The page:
After Beijing's operation shut down many independent publications in the area, Hong Kong dropped to the 148th position from 80th on this year's World Press Freedom Index.

The decline was the largest on the Reporters Without Borders list, which was announced on Tuesday. 

The coerced closure of the publication of the Apple Daily and Stand News, both of which were critical of the Communist Party in China, was noted by the organization.

Citizen News, another independent media website, shut down earlier this year.

The rank illustrates the challenging situations over the past year endured by the Hong Kong press, according to the Hong Kong Journalists Association.

Under escalating authoritative pressure, the group allegedly pondered disbanding, urging present and future governments to guard the legally guaranteed rights of the citizens of Hong Kong.

Political influence, legislative contexts, and journalist safety are all aspects included in the Reporters Without Borders ranking. 

Norway topped the list once again this year, with China coming in at 175th out of 180 countries. Since its assault on Ukraine, Russia has fallen even further in suppressing independent media, falling to 155th place.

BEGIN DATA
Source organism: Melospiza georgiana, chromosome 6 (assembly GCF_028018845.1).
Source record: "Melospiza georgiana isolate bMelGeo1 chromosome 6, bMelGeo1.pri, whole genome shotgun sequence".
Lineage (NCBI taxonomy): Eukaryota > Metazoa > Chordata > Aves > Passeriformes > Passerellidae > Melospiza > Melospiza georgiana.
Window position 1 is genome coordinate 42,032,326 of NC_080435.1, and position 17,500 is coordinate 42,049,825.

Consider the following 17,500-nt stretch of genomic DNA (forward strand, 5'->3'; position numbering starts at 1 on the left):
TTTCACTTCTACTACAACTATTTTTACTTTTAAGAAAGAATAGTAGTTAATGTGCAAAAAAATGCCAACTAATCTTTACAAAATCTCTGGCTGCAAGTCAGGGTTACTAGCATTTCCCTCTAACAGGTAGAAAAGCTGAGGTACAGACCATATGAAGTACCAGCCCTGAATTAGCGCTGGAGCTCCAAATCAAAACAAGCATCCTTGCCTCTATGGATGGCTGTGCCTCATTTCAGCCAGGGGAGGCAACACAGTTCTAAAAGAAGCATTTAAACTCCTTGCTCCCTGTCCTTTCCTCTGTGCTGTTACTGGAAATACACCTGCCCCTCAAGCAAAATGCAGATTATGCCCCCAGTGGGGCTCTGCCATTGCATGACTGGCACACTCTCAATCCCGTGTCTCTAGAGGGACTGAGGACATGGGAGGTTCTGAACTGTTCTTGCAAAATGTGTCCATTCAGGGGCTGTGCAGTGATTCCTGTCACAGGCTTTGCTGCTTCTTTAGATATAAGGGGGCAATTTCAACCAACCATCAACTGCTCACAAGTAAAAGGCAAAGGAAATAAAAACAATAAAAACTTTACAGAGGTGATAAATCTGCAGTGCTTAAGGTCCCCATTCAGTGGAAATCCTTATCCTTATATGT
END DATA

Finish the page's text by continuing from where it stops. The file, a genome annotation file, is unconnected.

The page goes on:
Previously, the "one nation, two systems" framework had enabled Hong Kong a level of press freedom that was not allowed on the mainland. In 2002, the region was ranked 18th on the Press Freedom Index.

After China enforced security regulations on the territory in 2020, the climate deteriorated dramatically, with pro-democracy journalists detained and many journalists fleeing.

Hong Kong news organizations appear to be reverting to self-censorship in order to avoid the crackdown. Following Chinese authorities' warnings over the club's claims concerning press freedom, the country's Foreign Correspondents' Club abruptly stopped its yearly Human Rights Press Awards in April.

"Over the last two years, media organizations in Hong Kong have been working beneath new red lines on what is and is not allowed. However, there remain considerable areas of uncertainty, and we do not intend to unwittingly breach the law," the head of the organization remarked in a statement. 

Under John Lee, who is campaigning unchallenged for Hong Kong's next chief executive and is recognized for his hard-line stance on the media, the crackdown could intensify.

"We must be conscious that certain individuals may be using press freedom as a cover to do things that are illegal," Lee said in a previous televised conference, adding that while journalists' work should be honored, wrongs must be corrected when necessary.